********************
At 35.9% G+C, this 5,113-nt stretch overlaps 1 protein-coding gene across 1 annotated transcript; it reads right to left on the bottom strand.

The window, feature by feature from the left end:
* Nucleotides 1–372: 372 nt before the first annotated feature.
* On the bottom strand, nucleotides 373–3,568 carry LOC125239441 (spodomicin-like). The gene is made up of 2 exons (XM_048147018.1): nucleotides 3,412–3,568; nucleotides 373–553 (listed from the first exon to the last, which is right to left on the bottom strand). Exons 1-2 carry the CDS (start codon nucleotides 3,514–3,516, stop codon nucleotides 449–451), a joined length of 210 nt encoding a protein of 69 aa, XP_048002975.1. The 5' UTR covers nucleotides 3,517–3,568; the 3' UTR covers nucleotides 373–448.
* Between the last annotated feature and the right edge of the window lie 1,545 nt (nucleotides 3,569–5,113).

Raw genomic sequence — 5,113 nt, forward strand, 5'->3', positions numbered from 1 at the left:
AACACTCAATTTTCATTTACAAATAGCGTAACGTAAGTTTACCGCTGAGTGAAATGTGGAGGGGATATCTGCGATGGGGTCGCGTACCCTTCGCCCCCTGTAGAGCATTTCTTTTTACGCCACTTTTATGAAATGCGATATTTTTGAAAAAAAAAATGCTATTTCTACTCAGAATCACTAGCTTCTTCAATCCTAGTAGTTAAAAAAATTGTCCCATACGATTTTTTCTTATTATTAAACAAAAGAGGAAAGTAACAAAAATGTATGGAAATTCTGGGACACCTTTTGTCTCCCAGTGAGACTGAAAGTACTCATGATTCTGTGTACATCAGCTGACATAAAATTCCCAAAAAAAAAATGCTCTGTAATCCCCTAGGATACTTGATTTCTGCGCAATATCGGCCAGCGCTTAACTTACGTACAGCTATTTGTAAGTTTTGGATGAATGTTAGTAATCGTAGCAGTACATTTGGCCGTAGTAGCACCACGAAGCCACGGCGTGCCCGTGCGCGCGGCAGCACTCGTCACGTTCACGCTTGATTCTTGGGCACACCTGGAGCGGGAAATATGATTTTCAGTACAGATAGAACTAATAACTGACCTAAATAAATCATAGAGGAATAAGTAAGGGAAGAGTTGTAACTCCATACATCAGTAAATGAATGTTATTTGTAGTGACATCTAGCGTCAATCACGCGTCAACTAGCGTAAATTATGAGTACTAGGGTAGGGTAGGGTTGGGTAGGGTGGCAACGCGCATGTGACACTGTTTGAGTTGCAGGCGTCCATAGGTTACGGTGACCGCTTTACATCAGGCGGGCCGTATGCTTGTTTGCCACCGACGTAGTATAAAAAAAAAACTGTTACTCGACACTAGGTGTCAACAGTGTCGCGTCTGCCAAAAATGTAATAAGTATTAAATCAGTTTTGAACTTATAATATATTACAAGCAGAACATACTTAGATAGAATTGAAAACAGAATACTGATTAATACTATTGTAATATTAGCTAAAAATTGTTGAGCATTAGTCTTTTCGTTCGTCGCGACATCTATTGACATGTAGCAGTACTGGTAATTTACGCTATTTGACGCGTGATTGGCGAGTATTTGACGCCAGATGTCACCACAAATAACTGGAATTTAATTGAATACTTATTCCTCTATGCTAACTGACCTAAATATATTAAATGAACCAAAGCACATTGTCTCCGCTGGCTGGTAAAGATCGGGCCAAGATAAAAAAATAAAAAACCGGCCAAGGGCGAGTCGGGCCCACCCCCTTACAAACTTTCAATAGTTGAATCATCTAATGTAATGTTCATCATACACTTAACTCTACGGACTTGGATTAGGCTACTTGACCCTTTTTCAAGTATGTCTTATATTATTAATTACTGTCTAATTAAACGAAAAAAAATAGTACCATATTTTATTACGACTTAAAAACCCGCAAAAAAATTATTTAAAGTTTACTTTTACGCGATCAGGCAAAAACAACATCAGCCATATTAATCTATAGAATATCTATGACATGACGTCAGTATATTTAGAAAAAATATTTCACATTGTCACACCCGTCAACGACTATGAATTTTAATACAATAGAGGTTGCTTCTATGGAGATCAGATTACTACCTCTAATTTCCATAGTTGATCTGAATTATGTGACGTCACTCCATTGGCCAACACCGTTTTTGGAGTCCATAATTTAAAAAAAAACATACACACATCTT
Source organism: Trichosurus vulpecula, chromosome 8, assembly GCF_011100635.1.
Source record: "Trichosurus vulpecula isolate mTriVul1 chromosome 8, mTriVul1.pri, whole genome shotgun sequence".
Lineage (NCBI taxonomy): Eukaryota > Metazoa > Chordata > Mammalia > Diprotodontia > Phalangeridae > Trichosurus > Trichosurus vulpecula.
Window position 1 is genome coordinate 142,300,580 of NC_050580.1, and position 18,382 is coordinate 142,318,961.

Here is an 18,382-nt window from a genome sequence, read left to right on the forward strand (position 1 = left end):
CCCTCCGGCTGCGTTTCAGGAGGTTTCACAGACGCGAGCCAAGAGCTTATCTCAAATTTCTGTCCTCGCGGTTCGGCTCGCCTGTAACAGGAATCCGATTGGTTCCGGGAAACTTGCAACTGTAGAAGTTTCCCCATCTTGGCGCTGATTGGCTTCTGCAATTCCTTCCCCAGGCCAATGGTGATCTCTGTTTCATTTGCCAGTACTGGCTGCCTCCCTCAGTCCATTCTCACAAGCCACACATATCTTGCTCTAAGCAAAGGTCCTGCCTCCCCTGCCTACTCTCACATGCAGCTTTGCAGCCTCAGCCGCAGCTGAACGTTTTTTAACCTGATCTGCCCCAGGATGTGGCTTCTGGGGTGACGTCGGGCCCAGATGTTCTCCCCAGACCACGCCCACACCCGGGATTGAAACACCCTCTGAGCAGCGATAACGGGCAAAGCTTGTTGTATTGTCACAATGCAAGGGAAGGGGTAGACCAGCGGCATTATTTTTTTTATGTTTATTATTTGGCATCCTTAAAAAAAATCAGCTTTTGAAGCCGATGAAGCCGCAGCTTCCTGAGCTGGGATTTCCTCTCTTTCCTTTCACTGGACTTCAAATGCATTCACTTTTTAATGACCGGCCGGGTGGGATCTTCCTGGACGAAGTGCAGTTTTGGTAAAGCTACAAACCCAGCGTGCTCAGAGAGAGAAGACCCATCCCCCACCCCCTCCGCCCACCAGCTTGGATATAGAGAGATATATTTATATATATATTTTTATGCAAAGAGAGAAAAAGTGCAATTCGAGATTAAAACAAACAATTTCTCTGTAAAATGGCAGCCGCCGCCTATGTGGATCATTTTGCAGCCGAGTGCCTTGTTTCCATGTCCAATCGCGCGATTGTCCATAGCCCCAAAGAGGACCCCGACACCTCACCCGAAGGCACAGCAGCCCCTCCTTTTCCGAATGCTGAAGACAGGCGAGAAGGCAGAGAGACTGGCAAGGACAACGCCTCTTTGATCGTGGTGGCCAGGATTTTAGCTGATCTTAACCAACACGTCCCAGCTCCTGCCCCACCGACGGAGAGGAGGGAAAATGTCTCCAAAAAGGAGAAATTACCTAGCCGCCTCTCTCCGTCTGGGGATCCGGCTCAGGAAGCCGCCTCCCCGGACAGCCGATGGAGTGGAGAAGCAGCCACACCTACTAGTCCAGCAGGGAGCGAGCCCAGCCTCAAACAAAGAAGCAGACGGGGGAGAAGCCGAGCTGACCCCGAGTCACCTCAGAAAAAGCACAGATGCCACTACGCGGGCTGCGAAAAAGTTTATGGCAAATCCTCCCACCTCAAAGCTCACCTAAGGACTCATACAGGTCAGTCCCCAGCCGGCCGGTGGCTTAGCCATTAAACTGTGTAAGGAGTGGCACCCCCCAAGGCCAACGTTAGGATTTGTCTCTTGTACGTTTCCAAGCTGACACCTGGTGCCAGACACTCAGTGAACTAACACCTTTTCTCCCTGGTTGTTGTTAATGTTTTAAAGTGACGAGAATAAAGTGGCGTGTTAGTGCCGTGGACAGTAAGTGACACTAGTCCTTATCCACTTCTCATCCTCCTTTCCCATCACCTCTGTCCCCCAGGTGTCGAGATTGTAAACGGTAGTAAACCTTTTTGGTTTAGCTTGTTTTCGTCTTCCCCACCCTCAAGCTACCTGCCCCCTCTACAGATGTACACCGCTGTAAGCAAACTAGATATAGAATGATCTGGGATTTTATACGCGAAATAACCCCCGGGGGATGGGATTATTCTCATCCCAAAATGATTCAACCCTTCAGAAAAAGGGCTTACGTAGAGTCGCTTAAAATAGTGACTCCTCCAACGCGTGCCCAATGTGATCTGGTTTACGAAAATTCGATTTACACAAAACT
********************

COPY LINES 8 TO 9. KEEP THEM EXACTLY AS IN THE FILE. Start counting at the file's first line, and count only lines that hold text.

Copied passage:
Source organism: Trichosurus vulpecula, chromosome 8, assembly GCF_011100635.1.
Source record: "Trichosurus vulpecula isolate mTriVul1 chromosome 8, mTriVul1.pri, whole genome shotgun sequence".